The concertina wire marking the international border with Pakistan was barely four feet away.

“You can see Pakistan’s lights over there,” said Harjit Singh, an NGO worker, pointing towards the sky. “Nothing here is as the media is showing on television. Maybe you can explain why.”

On Sunday night, as his group of NGO workers crossed a bridge to enter the border villages in Punjab’s Ferozepur district, which had been evacuated a few days earlier on instructions of the Punjab government following India’s announcement of the surgical strikes in Pakistan-Occupied Kashmir, Singh’s concerns became self-evident.

Aside from the two Border Security Force jawans posted at the bridge, and five military trucks, there was little to indicate that India was apprehensive that Pakistan would retaliate for the strikes – the prime reason thousands of residents of border villages had been rounded up and sent to relief camps.

In over two hours spent traveling through the villages in the border district, no military personnel inquired about who they were, checked their papers, or even examined the contents of their car – most hotels in New Delhi appear to have higher security.

Farmers stay behind

In the villages of Jallo ke, Bhane Waale, Chudiya, Tindiya, Gatti Rahim ke, and Gatti Rajo Ke – closest to the border with Pakistan – paddy crops drooped, heavy with grain.

While hundreds of families had evacuated their homes and were housed in gurdwaras and schools in and around Ferozepur, the villages were still full of men, as well as some women and children.

Some had chosen to stay out of necessity, to farm. With the crop nearly ready, this is a bad time to leave the fields unattended. Farmers need to harvest their crop before it spoils or is damaged by marauding animals. As it is rising input costs and falling profit margins have seen Punjab’s farmers sink into debt – a Patiala University Study conducted in 2014-'15 estimated that the outstanding debt of farmers in the state stood at Rs 69,300 crore, leading to an increase in farmer suicides.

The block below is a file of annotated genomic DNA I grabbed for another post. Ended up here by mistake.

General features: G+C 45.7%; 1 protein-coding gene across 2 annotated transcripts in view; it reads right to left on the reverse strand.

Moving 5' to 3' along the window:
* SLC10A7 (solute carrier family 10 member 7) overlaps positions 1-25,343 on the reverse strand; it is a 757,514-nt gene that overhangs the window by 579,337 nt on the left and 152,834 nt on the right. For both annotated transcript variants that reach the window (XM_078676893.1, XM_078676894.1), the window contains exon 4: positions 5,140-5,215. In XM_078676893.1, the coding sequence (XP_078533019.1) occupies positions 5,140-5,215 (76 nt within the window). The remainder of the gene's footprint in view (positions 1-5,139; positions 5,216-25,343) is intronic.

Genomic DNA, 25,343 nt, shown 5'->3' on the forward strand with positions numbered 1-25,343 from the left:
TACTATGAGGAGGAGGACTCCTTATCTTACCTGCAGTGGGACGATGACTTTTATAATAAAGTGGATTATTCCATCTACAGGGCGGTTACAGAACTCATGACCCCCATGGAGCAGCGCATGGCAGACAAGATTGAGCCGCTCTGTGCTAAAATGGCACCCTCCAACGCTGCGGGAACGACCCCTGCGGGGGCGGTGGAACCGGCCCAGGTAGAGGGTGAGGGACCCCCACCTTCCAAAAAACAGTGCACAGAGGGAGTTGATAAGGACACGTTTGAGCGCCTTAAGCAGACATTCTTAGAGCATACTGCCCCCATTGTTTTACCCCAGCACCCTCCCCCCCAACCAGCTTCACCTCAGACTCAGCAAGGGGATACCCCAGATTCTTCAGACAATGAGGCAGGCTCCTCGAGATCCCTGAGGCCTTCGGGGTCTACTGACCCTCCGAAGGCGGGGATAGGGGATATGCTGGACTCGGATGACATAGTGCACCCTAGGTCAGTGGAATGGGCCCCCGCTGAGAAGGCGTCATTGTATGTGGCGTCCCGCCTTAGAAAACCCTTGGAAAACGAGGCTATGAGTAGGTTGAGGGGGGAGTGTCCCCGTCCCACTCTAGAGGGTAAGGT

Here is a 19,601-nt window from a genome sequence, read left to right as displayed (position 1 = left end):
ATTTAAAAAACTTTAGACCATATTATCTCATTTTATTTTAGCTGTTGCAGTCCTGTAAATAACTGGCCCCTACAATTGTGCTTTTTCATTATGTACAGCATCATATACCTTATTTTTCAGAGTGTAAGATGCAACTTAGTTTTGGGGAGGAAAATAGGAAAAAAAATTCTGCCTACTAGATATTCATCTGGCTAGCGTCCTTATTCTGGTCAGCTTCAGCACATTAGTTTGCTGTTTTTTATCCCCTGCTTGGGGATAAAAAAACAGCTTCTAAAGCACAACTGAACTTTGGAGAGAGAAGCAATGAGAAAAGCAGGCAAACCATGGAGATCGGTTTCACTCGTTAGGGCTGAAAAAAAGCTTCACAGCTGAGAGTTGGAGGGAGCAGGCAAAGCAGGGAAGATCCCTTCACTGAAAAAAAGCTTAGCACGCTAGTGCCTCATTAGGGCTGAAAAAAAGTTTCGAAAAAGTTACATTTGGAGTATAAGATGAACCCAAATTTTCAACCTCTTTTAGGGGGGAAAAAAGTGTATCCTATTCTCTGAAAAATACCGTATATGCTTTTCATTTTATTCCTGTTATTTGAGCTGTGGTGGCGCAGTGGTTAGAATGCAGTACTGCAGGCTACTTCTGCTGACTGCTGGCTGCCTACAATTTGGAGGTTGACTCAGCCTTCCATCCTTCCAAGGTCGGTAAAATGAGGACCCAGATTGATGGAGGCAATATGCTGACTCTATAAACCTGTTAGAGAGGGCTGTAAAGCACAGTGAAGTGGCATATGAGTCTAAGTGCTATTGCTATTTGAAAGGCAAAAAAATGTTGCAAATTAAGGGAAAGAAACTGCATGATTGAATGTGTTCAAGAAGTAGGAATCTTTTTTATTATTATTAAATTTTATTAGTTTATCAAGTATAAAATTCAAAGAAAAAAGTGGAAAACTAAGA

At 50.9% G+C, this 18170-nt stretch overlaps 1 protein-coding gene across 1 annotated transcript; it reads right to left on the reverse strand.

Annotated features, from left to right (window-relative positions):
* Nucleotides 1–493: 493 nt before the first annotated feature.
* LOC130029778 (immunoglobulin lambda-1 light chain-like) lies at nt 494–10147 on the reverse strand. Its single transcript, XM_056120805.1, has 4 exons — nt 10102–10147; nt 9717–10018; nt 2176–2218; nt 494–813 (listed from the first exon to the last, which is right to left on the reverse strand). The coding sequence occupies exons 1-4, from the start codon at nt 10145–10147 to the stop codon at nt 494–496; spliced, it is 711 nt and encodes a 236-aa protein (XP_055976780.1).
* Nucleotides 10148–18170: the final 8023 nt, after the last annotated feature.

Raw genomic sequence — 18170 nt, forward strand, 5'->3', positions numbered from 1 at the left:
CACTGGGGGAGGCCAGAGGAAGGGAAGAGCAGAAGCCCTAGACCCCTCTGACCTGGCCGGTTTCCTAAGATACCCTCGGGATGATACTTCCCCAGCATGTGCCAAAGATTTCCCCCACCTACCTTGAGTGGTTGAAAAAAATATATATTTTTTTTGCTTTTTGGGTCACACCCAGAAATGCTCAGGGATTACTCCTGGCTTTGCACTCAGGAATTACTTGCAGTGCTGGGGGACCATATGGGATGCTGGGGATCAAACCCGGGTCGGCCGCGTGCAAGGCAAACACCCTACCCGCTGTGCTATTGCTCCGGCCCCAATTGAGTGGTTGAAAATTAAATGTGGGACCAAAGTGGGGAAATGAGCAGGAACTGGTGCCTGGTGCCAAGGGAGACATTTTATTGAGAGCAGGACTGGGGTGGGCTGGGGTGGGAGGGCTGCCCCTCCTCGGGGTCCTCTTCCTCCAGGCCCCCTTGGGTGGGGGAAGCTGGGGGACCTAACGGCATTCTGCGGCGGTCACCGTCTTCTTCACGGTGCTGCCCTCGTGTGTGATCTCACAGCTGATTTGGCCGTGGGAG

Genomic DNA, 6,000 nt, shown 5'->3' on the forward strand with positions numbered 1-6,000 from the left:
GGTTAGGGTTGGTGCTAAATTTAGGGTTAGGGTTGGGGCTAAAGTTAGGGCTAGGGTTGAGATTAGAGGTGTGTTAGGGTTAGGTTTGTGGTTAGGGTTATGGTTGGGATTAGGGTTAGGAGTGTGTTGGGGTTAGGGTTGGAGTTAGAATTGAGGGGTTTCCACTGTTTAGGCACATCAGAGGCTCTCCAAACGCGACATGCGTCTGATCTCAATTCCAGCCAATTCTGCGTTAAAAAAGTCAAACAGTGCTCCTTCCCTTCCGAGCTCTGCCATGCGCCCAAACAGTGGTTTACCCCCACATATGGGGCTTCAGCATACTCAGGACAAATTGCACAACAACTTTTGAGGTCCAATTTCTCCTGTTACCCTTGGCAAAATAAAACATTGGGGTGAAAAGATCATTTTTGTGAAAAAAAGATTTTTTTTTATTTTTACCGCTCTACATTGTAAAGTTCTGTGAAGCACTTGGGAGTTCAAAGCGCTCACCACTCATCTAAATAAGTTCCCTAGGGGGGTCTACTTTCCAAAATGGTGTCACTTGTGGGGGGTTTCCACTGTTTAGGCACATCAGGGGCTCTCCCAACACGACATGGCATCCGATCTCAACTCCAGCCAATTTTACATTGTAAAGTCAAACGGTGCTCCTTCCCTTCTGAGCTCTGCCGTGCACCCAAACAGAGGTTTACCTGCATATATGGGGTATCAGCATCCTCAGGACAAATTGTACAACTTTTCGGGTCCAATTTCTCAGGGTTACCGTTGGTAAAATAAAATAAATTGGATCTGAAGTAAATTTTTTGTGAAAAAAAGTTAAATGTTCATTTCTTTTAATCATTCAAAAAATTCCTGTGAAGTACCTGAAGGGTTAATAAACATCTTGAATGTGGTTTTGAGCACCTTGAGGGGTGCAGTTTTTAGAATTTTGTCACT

Others simply refused to believe that there was anything to fear. A young man said that instructions to evacuate the village had come from the gurdwara and the Sub-Divisional Magistrate, but the Army had said nothing about leaving home, yet.

In the poorest houses – homes that were often missing walls and roofs – women peeped out from behind bare brick structures. But the general absence of women and children in the villages had produced a dark, silent night in which men sat outside stores and at street corners playing cards, getting high and passing time.

At Gatti Rajo Ke village, a high school (which despite its name only held classes up to Class 5), provided makeshift accommodation for members of the Punjab Police.

“If everyone has left the borders, who are these men?” said Sherpal Singh, a member of the NGO group, as the volunteers drove past the sixth group of card-players at Bhane Waale village. “Are they Pakistanis?”

Singh said that he felt the film Udta Punjab was an accurate depiction of the youth in these villages, though he disliked its aesthetic choices.